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Changing Society

In his excellent book, Character Counts, Os Guinness shares the following seven principles from the life of William Wilberforce that illuminate what it means to live a life of significance today. The following is an excerpt from Guinness’s book. I would highly recommend this literature to anyone seeking to make a right and real difference in the world.

As I read through these, against the backdrop of Wilberforce’s incredible impact as a Christian reformist, I am deeply inspired to make my life count. I hope you will be as well.
How are you doing in leaning into and living these principles?

Wilberforce’s whole life was animated by a deeply-held, personal faith in Jesus Christ.
Rather than ascribe to lifeless dogma or dull, conventional religious thinking, Wilberforce and his colleagues were motivated by a robust and personal belief in a living God concerned with individual human lives, justice, and societies' transformation. He viewed himself on a mission for mercy, never defining his identity or purposes by the flawed values of this
age. This transcendent perspective made him the freest of men and, therefore, the
most threatening force against the status quo.

Wilberforce had a deep sense of calling that grew into the conviction that he was to exercise his spiritual purpose in the realm of his secular responsibility. Too often, people of faith draw a dichotomy between the spiritual and the secular. Such thinking is flawed at its core and frequently results in a two-tiered religious cast system. Those with spiritual sensitivities should face the severe, complex struggle inherent in the swirl of business and politics.
Wilberforce was committed to the strategic importance of a band of like-minded friends devoted to working together.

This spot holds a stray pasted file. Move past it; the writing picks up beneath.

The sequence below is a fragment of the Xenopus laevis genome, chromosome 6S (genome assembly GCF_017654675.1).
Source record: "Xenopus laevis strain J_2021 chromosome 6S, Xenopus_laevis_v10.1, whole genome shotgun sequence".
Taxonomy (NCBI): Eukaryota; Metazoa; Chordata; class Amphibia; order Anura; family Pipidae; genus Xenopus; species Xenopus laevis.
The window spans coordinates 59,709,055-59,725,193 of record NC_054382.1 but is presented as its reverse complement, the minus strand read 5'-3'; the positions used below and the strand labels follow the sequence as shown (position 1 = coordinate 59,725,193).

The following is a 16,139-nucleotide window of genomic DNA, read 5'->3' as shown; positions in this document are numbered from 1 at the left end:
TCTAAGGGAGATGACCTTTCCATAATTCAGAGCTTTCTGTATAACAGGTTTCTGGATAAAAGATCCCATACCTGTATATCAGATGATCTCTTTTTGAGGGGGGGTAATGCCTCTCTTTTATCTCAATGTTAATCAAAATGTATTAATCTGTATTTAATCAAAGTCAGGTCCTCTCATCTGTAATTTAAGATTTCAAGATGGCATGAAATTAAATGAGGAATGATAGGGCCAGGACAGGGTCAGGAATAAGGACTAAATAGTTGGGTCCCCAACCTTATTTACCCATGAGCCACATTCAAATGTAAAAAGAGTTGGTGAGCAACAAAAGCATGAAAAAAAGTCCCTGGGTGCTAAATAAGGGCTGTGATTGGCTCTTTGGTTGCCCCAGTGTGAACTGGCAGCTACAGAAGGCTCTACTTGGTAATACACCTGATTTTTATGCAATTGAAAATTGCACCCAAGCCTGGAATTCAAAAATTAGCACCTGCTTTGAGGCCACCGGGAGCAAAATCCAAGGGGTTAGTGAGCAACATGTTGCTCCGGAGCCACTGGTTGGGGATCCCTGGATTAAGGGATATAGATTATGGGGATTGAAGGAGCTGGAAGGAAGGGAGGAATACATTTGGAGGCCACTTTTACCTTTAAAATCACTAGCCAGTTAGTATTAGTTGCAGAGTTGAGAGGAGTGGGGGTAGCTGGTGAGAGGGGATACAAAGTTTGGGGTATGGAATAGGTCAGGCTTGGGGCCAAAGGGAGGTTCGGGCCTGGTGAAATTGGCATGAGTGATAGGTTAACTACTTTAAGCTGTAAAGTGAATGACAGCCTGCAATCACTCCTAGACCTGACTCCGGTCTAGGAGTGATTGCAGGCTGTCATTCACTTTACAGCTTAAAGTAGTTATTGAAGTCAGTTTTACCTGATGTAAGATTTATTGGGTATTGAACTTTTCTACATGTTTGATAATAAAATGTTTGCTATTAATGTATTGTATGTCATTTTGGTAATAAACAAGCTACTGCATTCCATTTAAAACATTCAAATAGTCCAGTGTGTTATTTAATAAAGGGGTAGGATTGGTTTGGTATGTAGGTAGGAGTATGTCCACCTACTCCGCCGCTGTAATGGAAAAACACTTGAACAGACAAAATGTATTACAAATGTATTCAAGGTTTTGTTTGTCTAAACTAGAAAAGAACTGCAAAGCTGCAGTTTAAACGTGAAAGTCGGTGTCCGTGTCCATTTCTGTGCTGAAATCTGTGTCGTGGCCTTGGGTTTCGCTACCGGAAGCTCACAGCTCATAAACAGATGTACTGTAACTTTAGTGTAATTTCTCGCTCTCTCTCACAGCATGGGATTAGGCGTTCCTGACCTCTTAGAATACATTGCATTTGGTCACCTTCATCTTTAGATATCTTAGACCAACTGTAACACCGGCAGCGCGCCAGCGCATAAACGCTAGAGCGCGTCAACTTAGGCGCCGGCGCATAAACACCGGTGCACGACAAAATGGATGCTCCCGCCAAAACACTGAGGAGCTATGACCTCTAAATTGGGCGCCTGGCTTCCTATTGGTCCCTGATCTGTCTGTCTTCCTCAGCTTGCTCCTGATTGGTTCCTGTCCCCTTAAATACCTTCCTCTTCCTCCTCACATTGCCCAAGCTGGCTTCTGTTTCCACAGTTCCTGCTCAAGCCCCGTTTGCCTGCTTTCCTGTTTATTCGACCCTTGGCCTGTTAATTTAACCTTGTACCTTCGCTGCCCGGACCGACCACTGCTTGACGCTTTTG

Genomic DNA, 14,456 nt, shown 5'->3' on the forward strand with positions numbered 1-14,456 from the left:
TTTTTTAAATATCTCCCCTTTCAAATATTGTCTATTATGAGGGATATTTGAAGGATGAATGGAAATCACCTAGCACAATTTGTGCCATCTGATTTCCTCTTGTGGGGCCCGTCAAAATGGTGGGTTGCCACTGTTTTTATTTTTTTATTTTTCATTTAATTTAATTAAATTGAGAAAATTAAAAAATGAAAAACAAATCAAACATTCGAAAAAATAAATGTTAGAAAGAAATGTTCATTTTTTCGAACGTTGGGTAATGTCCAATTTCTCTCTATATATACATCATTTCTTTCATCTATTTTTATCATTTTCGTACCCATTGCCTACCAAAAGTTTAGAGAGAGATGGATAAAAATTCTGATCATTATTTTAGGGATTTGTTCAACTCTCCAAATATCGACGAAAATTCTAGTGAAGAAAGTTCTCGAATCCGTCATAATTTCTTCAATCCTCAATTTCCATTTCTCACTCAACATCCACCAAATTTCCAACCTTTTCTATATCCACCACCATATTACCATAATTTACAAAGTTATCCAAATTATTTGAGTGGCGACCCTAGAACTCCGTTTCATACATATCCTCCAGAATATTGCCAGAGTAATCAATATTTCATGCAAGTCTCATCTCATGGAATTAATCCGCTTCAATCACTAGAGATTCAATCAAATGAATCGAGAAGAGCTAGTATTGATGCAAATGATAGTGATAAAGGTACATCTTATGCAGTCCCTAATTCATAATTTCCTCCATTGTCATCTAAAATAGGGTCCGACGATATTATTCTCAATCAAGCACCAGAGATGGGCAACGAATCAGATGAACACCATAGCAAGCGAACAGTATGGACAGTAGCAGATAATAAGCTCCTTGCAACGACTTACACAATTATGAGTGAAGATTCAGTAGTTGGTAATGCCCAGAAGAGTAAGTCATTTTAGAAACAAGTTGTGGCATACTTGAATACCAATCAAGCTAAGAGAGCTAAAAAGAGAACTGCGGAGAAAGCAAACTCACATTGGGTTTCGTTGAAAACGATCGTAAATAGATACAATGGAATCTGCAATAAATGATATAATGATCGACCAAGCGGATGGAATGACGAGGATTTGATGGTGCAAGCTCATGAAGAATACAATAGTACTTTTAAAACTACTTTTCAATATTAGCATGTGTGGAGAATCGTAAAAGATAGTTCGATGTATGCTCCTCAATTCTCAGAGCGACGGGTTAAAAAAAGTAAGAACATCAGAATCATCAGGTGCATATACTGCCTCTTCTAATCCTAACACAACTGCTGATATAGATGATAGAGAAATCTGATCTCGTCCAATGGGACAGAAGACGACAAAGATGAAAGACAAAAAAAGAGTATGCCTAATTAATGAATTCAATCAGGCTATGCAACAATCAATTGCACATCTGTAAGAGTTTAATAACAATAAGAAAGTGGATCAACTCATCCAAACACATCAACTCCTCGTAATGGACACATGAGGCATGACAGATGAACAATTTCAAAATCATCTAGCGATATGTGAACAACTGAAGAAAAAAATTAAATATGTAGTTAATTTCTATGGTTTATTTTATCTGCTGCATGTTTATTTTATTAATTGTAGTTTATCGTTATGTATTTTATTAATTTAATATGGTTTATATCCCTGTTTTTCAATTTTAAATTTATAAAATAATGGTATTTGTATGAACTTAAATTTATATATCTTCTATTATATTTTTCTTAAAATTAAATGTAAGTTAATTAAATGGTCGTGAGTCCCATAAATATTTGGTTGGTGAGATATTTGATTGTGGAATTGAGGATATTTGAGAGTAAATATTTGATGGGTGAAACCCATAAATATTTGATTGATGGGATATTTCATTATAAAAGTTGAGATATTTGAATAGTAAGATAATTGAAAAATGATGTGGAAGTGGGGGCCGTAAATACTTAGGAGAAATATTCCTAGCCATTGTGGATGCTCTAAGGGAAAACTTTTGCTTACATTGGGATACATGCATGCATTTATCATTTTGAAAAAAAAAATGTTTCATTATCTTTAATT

Wilberforce’s approach enabled a small group to achieve extraordinary results. His particular band of associates was tagged “the Saints”. Their esprit de corps was so evident and contagious that they operated like “a meeting which never adjourned whether geographically together or not.” Together they harnessed their diverse skill while submitting their egos for the
greater public good.

Wilberforce believed sincerely in the power of ideas and moral beliefs to change culture through a campaign of sustained public persuasion. Wilberforce had a group of relationally aware and connected people called “Launchers” who launched the most serious discussions concerning the issues of their times.

Wilberforce was willing to pay a steep cost for his courageous public stands and was remarkably persistent in pursuing his life task. He was concerned beyond swift results and attuned to long term consequences.

Wilberforce’s labor and faith were grounded in a genuine humility rather than a blind fanaticism. He evidenced a disarming wit and unassuming modesty possessing a contagious joy even in the midst of the most serious of personal and professional crises throughout his life. It was characteristic of him that he worked comfortably with friends and those who opposed his
views on faith and society. He lived in light of eternity.

Wilberforce forged strategic partnerships for common good irrespective of differences over methods, ideology, or religious belief. What mattered to him was a real change, not rhetorical
posturing. He was a powerful example of the old Anglican principle: “In things essential, unity. In things nonessential, diversity. And in all things, charity.”

It is exciting to see many of these same principles rising to the surface in this day to fight many of the foes and challenges that our society is facing. My heart beats faster as I read these statements; I want them to be right, and I long for them to be true for all those who earnestly seek to follow Jesus Christ.

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